Since the 1990s, political apathy among young people has been a recurrent issue in political science. This article examines, on the basis of a survey of the current debate about political apathy in Germany and an analysis of civic education textbooks for the lower secondary level in Baden-Württemberg, how contemporary German textbooks reflect young people’s interest in politics. This article will show that, while political apathy in textbooks can be explained as the result of either an individual deficit on the part of the reader or a structuralist deficit of the political system, the latter explanation is more likely to encourage critical political thinking among young people in Germany.
Nicolas Sarkozy's victory in the 2007 French presidential elections represents a true rupture: rupture with years of political apathy, rupture with what was an escalating rise of political protest, rupture with a "law" that since 1981 seemed to require that every outgoing majority be beaten. Sarkozy's electoral victory was substantial. It was built on a notion that what the French were looking for was a strong sense of direction, and it gave rise to a dynamic of striking change right after the election (a political opening to the left, a shift in presidential style, disarray in the Socialist Party, and the marginalization of the National Front).
Hannah Arendt and Alexander and Margarete Mitscherlich produced influential accounts of the postwar West-German population's silence or inarticuleteness. The Mitscherlichs claimed that this silence was symptomatic of a blocked process of mourning; Arendt saw it as a legacy of brutal totalitarian rule. However, both viewed the rapid economic recovery as evidence of the German inability to engage in discursively mediated therapeutic and political processes. Frantic busyness was a form of silence. This paper presents a critical reassessment of these approaches. By drawing on Albert Hirschman's theory of exit and voice, it argues that economic activity possesses a communicative dimension. The alleged retreat from politics is not a symptom of muteness but rather indicates people's preference for an alternative mode of communication. Arendt and the Mitscherlich may be right in assuming a correlation between the postwar economic recovery and ostensible political apathy, but lack the conceptual means to clarify the relationship.
Recognizing the Democratic Potential of Alternative Forms of Political Participation
Brendan McCaffrie and Sadiya Akram
According to the mainstream literature on political participation, declining rates of voting and party and interest group membership reflect a crisis of democracy in Western democracies. In this article, we challenge this view by highlighting the rise of alternative forms of political participation that operate outside formal arenas. We suggest that the mainstream approach ignores such forms of political participation for two reasons: First, it operates with a narrow arena definition of politics; second, it is based on the assumption that non-participation in arena politics results from political apathy. We suggest that there is not a crisis of political participation, but there is a growing crisis in engagement resulting from an uncoupling between citizens and the state. Halting this form of democratic decline through a recoupling process will require changes on the part of governments and citizens.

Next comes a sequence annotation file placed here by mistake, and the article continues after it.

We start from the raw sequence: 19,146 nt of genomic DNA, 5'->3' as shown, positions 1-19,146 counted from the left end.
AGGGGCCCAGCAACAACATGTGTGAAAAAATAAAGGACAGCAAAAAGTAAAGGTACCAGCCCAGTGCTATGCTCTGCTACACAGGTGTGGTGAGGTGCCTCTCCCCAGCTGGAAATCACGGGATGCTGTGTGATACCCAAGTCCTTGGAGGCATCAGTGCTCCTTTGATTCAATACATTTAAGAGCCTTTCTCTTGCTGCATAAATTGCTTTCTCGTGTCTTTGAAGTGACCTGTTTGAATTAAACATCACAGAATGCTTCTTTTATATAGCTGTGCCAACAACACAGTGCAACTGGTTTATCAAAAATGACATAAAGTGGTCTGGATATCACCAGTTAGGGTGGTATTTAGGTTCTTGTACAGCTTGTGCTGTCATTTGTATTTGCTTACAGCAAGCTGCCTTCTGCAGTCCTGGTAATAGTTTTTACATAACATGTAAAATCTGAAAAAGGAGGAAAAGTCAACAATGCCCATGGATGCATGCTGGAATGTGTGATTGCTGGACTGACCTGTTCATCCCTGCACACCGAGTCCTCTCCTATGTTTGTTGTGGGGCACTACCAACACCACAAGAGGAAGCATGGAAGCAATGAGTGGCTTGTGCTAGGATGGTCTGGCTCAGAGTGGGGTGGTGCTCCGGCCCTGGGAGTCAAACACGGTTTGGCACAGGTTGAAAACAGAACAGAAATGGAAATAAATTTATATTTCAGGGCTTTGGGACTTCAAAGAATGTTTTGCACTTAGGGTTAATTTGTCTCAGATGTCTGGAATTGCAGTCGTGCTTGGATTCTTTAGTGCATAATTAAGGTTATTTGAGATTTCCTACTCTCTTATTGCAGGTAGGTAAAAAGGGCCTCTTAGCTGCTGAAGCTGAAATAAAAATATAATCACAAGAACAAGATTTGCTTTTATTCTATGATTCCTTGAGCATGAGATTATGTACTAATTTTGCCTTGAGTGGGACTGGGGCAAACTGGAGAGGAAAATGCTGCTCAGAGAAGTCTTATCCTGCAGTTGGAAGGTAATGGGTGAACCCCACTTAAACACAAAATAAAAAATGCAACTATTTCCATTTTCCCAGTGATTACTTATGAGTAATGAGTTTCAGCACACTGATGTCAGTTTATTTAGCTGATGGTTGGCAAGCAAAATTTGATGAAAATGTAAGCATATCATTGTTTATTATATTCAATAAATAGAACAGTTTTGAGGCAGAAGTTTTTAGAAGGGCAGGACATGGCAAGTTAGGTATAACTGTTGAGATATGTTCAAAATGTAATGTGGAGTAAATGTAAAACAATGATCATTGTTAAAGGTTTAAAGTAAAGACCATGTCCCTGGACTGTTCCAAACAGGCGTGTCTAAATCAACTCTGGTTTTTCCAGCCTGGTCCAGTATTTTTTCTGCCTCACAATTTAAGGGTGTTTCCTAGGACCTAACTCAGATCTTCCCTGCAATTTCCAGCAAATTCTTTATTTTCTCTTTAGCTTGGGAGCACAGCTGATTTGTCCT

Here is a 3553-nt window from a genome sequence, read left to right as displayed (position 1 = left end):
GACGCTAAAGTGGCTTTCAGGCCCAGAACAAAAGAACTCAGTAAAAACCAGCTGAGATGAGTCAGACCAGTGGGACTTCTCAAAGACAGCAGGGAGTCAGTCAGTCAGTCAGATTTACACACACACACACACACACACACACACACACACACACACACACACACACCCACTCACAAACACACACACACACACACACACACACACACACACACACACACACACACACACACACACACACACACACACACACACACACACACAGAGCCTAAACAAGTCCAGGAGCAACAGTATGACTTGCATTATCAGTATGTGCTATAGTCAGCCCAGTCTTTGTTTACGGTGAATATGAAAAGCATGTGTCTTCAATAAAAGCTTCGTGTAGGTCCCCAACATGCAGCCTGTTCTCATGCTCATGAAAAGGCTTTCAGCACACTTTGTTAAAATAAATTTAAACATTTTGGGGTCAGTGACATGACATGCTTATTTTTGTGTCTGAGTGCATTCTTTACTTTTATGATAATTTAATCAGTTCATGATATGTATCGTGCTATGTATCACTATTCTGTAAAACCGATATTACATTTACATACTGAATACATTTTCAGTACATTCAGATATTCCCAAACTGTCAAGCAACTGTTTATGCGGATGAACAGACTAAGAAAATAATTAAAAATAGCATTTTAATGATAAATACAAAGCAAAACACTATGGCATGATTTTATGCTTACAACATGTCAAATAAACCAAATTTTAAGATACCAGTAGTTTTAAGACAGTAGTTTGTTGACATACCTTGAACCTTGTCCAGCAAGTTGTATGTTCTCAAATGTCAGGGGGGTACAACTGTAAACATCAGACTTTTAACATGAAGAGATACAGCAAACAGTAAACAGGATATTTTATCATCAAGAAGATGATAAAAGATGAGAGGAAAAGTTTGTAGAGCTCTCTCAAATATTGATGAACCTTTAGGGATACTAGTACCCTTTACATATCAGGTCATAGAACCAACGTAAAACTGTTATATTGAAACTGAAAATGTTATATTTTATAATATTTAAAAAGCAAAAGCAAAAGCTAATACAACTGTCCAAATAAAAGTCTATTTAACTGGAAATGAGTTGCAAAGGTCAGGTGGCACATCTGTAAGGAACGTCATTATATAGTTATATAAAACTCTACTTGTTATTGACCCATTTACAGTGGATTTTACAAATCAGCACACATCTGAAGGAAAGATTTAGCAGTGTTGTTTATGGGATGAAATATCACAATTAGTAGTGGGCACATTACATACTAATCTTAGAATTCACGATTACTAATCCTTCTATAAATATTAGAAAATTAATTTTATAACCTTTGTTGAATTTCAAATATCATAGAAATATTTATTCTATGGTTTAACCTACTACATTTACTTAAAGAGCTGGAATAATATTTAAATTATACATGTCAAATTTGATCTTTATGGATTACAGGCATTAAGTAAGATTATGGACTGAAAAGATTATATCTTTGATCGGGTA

Ben Berkowitz and Jean-Paul Gagnon
“common people” to fix problems they have to live with on a day-to-day basis is a prelude to the irascible citizen ( White 2012 ), which, according to certain scholars (e.g., Dean 1960 ; Lee 2009 ), is itself a prelude to political apathy and a citizen
Making Sense of the Digital Political Landscape and Assessing the Potential for Mobilization versus Apathy
theme emerging from the interviews pertains to the desire of the participants to engage in the political sphere, to how it can be made more inclusive, and to an exploration of why some of the participants have resigned themselves to political apathy
Democratic Theory through an Agonistic Lens
support Trump's campaign ( Shahid 2016 ). Mouffe's critique of the current lack of conflict is that it does not offer citizens adequate outlets for the expression of their difference. Influenced by Carl Schmitt, she argues that political apathy stems
self-harming and that do not commit us to repetitive and damning self-denigration, as well as, ultimately, political apathy? And are we content to digest singular patterns of individual and national shaming, while remaining devoid of the appetite for
A Relationship of Tension
, which can be either constructive or destructive in the sense of (an increase of) democratisation and (an increase of) autocratisation. 3. The unwritten rules of the political give rise to political apathy and thus also lead to stability, since their
protest as the risks these processes import are far too great to participate in while struggling to maintain household finances. This is not political apathy. This form of immobility is not easily addressed through policy. It is not easily framed